Complicating (Un-)Comfortable Alliances in the Brave New World of Reproduction

Authors: Carolin Schurr*, University of St Gallen, Elisabeth Militz*, University of St. Gallen
Topics: Medical and Health Geography, Gender, Sexuality
Keywords: reproductive geographies, feminist geographies, global intimate, bodies, intersectionality
Session Type: Paper
Day: 4/10/2018
Start / End Time: 12:40 PM / 2:20 PM
Room: Studio 9, Marriott, 2nd Floor
Presentation File: No File Uploaded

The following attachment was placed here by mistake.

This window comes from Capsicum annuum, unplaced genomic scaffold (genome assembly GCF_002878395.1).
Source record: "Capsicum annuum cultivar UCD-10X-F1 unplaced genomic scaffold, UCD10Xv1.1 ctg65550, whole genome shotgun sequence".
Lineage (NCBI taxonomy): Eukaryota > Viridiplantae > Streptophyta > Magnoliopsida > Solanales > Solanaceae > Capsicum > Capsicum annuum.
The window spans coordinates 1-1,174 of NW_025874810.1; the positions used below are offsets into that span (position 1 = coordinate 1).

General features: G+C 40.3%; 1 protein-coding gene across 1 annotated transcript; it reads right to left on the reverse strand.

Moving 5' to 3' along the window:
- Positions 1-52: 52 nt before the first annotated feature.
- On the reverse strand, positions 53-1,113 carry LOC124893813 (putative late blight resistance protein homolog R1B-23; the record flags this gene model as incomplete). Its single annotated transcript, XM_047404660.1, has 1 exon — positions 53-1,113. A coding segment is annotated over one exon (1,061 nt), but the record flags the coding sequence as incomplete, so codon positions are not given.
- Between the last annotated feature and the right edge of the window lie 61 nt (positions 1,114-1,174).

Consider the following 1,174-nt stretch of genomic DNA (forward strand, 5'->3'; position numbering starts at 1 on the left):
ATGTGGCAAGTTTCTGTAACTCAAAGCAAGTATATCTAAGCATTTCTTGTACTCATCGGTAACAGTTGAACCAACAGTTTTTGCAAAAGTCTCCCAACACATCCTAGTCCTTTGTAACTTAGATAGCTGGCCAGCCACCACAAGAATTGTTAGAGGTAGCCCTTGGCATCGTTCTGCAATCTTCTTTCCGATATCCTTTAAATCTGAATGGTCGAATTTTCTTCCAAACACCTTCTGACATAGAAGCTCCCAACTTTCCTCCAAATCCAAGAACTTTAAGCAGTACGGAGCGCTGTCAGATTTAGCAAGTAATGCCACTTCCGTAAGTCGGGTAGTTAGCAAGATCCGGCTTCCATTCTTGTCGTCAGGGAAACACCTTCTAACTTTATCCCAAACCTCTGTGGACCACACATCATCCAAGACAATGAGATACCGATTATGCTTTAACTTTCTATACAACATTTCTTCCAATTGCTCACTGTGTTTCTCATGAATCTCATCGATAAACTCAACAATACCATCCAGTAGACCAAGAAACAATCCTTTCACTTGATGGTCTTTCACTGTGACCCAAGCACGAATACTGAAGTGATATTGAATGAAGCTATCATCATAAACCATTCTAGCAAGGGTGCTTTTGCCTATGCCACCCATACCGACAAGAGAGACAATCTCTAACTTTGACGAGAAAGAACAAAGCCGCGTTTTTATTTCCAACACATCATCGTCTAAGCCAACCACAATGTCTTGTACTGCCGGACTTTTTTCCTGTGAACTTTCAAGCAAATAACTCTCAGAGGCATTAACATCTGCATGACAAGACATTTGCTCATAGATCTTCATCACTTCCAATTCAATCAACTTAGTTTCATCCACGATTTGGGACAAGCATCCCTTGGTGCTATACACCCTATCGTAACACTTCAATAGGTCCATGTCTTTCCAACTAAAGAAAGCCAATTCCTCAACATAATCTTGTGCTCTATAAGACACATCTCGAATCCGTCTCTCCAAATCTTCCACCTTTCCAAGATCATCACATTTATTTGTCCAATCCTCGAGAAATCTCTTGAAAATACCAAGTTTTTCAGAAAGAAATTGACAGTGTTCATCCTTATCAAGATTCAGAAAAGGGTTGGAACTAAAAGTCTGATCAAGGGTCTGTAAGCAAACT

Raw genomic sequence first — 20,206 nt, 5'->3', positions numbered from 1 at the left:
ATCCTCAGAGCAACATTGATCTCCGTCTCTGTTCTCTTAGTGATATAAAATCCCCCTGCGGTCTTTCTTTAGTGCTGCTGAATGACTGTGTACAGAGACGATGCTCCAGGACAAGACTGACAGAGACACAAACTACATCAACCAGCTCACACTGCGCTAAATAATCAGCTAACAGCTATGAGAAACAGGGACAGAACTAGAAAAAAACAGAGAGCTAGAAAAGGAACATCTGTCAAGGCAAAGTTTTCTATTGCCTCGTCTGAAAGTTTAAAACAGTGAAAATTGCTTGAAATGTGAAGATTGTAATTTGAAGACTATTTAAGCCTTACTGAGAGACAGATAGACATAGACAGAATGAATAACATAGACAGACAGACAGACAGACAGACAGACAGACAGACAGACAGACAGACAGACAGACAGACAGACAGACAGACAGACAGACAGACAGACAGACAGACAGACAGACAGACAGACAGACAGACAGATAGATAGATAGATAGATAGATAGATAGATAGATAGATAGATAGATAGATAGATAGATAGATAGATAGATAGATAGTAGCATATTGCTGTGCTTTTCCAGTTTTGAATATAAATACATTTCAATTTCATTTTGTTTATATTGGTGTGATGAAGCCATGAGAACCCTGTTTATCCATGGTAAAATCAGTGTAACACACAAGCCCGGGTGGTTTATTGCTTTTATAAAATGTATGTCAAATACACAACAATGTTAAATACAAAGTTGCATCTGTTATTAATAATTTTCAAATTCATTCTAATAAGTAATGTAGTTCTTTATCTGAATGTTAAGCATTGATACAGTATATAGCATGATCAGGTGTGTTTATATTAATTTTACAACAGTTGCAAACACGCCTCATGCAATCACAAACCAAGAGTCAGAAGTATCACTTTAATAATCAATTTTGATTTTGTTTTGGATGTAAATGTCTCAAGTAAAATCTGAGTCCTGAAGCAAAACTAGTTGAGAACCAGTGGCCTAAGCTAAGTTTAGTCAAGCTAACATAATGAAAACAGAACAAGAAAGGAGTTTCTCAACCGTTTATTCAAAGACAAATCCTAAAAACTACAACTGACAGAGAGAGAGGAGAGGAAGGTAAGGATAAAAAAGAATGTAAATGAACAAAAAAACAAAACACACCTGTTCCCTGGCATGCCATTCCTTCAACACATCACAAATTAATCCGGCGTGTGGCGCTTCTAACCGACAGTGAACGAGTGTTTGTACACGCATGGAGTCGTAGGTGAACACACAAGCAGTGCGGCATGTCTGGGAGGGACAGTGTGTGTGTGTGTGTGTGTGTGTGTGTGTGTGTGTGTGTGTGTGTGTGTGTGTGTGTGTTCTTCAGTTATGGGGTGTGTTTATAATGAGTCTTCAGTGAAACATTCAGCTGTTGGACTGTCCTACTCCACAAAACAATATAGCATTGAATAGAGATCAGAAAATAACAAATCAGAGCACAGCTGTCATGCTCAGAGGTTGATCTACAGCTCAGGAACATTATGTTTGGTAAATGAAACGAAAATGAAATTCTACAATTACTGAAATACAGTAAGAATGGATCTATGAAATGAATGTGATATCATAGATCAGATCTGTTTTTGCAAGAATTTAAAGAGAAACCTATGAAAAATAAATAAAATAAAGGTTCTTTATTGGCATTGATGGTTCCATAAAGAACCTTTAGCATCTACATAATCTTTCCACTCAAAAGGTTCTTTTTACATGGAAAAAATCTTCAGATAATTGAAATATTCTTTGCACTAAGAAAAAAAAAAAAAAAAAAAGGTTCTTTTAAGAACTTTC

Surrogacy and genital cosmetic surgery have turned into minefields for feminist activism and research (Parry 2015; Schurr/Perler 2015). While some consider medical technologies to overcome social and medical infertility and restore virginity as important steps to empowerment, self-determination and the deconstruction of heteronormative ideals of reproduction (Ahmadi 2015; Lustenberger 2016; Nebeling Petersen 2016; Wild et al. 2015), others highlight the exploitative, coercive and patriarchal character of these technologies and their marketization (Ballantyne 2014; Christianson and Eriksson 2015; Orfali/Chiappori 2014; Raymond 1993). Unusual alliances emerge when left-wing feminists and conservative Catholics unite in Europe to fight against surrogacy (Momigliano 2017), business-hungry surrogacy agencies in Mexico stage themselves as defenders of gay rights (https://www.caresurrogacy.com/lgbt-family-building/) or male medical practitioners promote their services for genital surgery as “empowerment” for women (Sciolino and Mekhennet 2008). Through an intersectional analysis, we complicate the complicities and alliances as well as fault lines and contradictions between feminist, queer and neoliberal politics in the field of medically assisted reproduction and its transnational economy. We call for the need of an intersectional analysis that connects the intimate experiences of differently marked and situated bodies with the globally operating economic forces behind these new bodily markets as a way to complicate these (un-)comfortable alliances. Looking as “feminist killjoys” (Ahmed 2017) on the fast-growing market of surrogacy and hymenoplasty, we reveal the often invisible and thoroughly entangled forms of capitalism, racism, sexism, heteronormativity and homophobia inhabiting the global intimate spaces of fertility clinics, surrogacy agencies, medical practices and operation theaters.

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